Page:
CARACAS, Venezuela — Allies of cancer-stricken President Hugo Chavez steamrolled Venezuela's opposition in gubernatorial elections on Sunday, winning 20 of 23 states. The only good news for the opposition was the re-election of its top leader, Henrique Capriles, who lost to Chavez in October's presidential vote.
The vote came less than a week after Venezuela's charismatic leftist president was operated on in Cuba for the fourth time for a stubborn cancer that many fear he won't beat. It was widely seen as a referendum on whether his socialist-inspired Bolivarian Revolution movement has enough momentum to outlive him.
Capriles' win sets him up as the presumed challenger to go up against Vice President Nicolas Maduro, Chavez's hand-picked successor in presidential elections that would be held within 30 days of the president's death or separation from office.
"It really does underscore the fact that Chavismo really can survive, at least at the regional level, without Chavez," said Miguel Tinker Salas, a Latin American studies professor at Pomona College in Claremont, Calif.
"The reality is that the Chavistas today proved that their movement is institutionalized enough to sustain itself and to win statehouses in almost 90 percent of Venezuela."
The vote was the first in Chavez's nearly 14-year-old presidency in which he has been unable to actively campaign. He hasn't spoken publicly since Tuesday's surgery.
Jorge Rodriguez, campaign manager for the pro-Chavez camp, hailed the victory saying it represented "the map painted red" — the color of Chavez's socialist party.
The strong showing by pro-Chavez candidates could give them a freer hand to deepen his socialist policies, including a drive to fortify grass-roots citizen councils that are directly funded by the central government.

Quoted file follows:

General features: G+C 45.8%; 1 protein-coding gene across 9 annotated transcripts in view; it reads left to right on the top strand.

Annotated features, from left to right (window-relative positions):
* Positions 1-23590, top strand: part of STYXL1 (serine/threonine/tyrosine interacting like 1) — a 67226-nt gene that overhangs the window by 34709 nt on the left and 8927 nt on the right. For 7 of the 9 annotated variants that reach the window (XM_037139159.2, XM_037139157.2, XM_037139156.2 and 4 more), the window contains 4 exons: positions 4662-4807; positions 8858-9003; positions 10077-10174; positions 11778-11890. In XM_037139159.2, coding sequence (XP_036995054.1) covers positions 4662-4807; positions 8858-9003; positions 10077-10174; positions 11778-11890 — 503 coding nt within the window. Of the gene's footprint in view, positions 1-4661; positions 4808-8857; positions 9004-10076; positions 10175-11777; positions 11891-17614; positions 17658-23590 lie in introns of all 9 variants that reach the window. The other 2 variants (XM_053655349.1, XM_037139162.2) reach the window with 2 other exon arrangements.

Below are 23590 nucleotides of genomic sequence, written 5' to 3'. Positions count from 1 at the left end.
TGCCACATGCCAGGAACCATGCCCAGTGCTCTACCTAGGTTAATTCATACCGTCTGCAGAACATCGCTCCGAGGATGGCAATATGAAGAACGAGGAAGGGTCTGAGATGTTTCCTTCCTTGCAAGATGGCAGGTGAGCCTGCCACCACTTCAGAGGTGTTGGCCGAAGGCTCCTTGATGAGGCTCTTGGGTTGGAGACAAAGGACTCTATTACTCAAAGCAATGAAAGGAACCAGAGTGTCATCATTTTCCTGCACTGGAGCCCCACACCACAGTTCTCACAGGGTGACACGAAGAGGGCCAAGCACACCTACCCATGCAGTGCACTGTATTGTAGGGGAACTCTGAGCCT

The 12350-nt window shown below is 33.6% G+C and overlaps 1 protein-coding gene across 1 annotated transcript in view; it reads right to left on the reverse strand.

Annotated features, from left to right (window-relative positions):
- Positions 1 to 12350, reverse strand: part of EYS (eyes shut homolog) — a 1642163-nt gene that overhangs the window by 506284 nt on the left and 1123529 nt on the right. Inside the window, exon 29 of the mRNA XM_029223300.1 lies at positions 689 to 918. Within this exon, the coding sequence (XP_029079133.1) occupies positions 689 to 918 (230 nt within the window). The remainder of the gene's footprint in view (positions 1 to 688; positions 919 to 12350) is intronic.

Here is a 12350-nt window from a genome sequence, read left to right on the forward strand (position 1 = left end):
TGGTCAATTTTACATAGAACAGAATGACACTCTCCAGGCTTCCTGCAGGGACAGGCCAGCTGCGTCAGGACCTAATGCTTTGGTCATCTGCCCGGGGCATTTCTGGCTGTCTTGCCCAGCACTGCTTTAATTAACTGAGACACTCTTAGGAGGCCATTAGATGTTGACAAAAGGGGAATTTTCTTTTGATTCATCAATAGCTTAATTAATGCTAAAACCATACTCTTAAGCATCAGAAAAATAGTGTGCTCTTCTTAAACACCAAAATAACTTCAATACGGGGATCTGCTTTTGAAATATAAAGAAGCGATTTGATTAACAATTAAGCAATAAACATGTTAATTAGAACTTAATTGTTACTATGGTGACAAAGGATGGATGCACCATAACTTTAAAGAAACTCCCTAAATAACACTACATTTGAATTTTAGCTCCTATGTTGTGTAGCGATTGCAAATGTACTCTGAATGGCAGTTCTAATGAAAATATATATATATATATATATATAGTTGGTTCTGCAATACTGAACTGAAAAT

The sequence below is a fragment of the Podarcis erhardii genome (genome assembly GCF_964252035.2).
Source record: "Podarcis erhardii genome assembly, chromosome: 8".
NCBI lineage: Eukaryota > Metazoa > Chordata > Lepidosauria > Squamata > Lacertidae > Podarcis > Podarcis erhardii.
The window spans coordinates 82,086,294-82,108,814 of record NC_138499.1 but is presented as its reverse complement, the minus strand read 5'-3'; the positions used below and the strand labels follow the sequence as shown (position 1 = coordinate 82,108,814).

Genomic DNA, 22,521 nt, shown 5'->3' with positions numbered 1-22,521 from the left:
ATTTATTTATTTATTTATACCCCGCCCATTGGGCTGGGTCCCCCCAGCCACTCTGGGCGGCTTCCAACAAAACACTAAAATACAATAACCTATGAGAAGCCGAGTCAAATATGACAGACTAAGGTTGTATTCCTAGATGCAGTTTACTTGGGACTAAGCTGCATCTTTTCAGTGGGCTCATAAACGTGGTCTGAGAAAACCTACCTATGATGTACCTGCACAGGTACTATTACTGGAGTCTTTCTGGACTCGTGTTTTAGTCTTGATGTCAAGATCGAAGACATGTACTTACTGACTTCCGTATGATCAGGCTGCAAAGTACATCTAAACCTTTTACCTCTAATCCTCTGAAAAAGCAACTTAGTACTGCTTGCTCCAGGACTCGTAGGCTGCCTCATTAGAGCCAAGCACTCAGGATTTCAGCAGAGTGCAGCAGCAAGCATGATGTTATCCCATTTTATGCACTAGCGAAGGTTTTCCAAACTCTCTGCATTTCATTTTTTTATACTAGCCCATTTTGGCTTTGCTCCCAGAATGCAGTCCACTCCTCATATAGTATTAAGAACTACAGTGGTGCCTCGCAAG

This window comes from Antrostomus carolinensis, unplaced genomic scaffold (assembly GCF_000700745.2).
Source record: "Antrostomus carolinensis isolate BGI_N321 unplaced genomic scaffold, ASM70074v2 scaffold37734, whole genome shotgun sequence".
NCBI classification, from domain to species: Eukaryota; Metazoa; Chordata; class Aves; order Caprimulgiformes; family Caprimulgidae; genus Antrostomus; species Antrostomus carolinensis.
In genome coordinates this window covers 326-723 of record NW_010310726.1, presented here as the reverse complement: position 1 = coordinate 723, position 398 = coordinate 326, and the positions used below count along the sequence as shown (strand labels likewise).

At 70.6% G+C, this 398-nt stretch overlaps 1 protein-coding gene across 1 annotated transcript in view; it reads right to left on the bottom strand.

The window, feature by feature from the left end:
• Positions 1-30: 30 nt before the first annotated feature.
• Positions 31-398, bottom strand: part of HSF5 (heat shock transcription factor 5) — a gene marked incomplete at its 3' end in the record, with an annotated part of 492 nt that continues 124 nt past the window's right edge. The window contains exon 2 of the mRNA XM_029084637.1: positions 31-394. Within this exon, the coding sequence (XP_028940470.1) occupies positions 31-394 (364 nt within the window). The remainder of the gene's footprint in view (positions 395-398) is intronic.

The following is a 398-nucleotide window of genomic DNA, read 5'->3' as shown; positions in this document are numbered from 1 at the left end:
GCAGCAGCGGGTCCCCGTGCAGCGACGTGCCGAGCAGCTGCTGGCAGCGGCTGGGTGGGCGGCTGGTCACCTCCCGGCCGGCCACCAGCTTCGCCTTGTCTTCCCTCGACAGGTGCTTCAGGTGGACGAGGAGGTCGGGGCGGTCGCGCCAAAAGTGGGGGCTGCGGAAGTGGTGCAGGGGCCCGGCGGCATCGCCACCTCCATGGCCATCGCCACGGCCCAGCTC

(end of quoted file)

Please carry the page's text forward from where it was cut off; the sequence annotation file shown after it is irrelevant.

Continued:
The loss of ground by anti-Chavez candidates raises tough questions for the opposition. It lost five of the governorships previously held by Chavez opponents, including the country's most populous state, Zulia, an important center of the oil industry that is Venezuela's economic lifeblood.
Capriles' beat former Vice President Elias Jaua in the nation's second-most populous state, Miranda, and his win will allow him to cement his position as the country's dominant opposition leader. His supporters celebrated shouting with their hands in the air while fireworks exploded overhead.
Capriles told supporters in a victory speech that "it's difficult to come here and show a smile."
"This is a difficult moment, but in every difficult moment opportunities emerge," Capriles said, wearing a track suit emblazoned with the yellow, blue and red of the Venezuelan flag. "We have to strengthen ourselves more."
The 53 percent voter turnout was considerably lower than the more than 80 percent who cast ballots in October's presidential vote, when Chavez won another six-year term. Some said the closeness of the vote to Christmas and apparent apathy among some voters contributed to the relatively low turnout.
"It seems like people are more interested in getting ready for Christmas than anything else," said Ricardo Mendez, a bus driver who voted for Jaua.
Chavez's political allies had framed the elections as a referendum on his legacy, urging people to dedicate the vote to the president. Banners went up on lampposts ahead of the vote reading "Now more than ever, with Chavez."